NDOT installing livestock fencing on U.S. 50 in Silver Springs

The Nevada Department of Transportation is seeking to enhance traffic safety with a new project to install livestock fencing on sections of U.S. 50 in Silver Springs.

The project, which began Monday, will fence approximately four and a half miles of U.S. 50 between Boyer Lane and Pinto Street and from Onyx Street to the U.S. 95 Alternate intersection in Silver Springs. The four-strand, smooth wire fencing will stand four feet high to help prevent wild horses and cattle from entering the highway. As part of the project, cattle guards will also be installed on certain access roads and driveways connecting to U.S. 50.

The approximately $700,000 project by Sierra Nevada Construction is scheduled to be completed in late August, with minor roadside shoulder closures anticipated during construction.

The project extends approximately seven miles of fence already installed last year between Chaves Road and Boyer Lane. It’s one part of NDOT’s continuing enhancements and widening of U.S. 50 between Silver Springs and Carson City to improve safety. A wildlife underpass constructed in 2013 east of Dayton has seen more than 350 wild horse crossings, helping keep both motorists and horses safe by reducing potential collisions. NDOT also has signs urging caution and alerting motorists to the possible presence of horses near the road.

“We’ve been widening and enhancing U.S. 50 east of Carson over the past years. These improvements are a part of our continuing commitment to safety and mobility for everyone traveling U.S. 50,” said NDOT Director Rudy Malfabon. “We want to remind all motorists to remain attentive when driving. That means focusing on the road, always looking out for other vehicles, pedestrians, bicyclists, animals or anything else on the road.”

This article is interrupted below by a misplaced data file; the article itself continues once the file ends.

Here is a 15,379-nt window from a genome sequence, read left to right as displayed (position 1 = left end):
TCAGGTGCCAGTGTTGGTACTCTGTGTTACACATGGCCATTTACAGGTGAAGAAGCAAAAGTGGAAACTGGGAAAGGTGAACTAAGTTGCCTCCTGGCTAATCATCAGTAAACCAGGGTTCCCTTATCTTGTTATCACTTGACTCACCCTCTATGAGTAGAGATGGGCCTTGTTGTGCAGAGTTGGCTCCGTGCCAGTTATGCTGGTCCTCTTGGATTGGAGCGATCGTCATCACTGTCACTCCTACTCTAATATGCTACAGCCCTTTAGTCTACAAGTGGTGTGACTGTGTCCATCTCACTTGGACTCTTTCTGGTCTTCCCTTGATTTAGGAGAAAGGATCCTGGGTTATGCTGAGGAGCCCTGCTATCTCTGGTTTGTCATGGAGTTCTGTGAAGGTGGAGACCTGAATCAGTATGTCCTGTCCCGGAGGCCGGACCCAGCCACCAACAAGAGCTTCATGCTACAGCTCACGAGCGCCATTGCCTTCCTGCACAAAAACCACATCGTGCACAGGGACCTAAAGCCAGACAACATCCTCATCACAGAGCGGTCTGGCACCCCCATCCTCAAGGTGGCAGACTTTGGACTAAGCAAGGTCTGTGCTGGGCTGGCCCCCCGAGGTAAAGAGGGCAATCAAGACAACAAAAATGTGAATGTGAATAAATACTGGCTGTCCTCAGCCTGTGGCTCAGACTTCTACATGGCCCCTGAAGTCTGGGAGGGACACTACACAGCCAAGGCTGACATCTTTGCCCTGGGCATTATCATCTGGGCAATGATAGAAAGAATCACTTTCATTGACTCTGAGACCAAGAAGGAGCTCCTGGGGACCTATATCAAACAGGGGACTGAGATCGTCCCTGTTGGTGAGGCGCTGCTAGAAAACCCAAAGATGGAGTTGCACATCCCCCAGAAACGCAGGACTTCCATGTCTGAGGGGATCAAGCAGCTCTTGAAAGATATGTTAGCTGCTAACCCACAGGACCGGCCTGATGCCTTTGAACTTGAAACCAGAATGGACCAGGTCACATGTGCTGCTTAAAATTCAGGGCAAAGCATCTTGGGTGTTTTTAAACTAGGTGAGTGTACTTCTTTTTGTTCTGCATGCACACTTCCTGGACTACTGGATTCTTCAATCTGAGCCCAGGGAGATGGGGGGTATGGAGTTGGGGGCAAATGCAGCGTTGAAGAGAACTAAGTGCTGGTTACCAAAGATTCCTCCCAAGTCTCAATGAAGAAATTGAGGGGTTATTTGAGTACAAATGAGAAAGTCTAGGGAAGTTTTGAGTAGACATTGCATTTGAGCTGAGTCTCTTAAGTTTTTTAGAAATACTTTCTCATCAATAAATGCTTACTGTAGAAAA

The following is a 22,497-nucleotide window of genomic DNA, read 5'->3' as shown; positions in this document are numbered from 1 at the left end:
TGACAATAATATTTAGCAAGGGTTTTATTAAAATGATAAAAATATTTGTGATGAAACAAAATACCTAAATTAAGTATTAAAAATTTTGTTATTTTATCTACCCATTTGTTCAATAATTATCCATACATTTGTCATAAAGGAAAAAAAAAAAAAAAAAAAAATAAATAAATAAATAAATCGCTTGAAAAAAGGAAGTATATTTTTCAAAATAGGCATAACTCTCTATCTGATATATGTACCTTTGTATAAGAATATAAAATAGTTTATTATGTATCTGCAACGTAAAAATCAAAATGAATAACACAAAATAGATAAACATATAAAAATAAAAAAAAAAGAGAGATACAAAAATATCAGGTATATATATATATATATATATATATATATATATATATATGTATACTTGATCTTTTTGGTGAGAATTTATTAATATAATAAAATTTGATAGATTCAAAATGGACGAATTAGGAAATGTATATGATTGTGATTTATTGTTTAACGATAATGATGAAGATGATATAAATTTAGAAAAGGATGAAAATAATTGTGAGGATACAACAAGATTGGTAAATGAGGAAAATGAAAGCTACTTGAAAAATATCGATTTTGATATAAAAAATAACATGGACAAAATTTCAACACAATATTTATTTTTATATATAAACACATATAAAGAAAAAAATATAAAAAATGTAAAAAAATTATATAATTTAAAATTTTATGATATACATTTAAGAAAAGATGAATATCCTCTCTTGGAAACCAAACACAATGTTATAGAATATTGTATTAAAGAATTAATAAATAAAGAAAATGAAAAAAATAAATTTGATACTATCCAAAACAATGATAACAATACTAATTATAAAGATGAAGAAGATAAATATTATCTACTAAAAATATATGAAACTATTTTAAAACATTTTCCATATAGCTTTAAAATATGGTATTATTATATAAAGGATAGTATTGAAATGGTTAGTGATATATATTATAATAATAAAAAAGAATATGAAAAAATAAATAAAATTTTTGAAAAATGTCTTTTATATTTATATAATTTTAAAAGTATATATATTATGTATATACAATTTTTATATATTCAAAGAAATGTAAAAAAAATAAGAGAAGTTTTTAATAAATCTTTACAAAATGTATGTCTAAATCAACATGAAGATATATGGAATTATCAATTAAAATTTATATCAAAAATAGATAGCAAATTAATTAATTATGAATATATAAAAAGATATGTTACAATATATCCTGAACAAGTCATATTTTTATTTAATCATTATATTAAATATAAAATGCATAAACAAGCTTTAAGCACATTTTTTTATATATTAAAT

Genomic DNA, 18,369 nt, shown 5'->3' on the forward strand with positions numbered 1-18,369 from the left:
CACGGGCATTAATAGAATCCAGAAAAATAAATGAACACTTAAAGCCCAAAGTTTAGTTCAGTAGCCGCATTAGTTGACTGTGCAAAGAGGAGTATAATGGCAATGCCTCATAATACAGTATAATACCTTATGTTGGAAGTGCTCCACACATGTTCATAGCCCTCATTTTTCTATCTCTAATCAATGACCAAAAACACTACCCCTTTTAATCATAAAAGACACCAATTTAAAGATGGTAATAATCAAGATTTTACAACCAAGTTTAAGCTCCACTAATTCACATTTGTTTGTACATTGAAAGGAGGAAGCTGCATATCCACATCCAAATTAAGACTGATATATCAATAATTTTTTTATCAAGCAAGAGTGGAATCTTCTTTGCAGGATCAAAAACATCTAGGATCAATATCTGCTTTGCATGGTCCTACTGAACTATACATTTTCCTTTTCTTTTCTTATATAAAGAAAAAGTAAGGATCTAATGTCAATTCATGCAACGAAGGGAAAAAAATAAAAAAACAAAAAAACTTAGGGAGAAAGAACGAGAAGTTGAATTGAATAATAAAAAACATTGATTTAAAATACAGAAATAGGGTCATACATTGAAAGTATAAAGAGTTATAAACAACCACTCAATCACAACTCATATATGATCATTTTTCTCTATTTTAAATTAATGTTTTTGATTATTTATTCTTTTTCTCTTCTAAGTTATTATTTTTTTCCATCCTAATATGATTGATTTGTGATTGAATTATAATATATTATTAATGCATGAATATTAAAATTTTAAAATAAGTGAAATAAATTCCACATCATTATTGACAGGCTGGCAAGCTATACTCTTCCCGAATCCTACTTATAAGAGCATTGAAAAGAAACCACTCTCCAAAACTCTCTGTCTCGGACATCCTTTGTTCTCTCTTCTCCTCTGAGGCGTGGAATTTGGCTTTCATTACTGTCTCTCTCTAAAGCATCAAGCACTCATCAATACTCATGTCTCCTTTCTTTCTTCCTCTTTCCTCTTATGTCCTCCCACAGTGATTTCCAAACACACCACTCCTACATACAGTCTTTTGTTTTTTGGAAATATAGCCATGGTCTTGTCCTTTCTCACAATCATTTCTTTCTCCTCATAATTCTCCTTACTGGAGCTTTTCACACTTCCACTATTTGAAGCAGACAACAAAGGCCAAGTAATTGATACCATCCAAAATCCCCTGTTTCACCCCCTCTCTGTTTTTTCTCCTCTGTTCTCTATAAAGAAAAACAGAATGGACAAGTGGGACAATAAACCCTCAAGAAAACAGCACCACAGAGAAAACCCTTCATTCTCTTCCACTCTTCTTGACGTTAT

The improvements by the Nevada Department of Transportation complement continuing comprehensive measures by the Nevada Department of Public Safety and Nevada Department of Agriculture to also protect public safety and wildlife in the Virginia Range, a mountain range neighboring U.S. 50. The Nevada Highway Patrol instituted a zero tolerance patrol period on sections of U.S. 50 to educate drivers and cite any illegal and unsafe driving. In March, Return to Freedom Inc. signed a cooperative agreement with the Nevada Department of Agriculture for the management, control and placement or disposition of feral and estray horses in the Virginia Range area.

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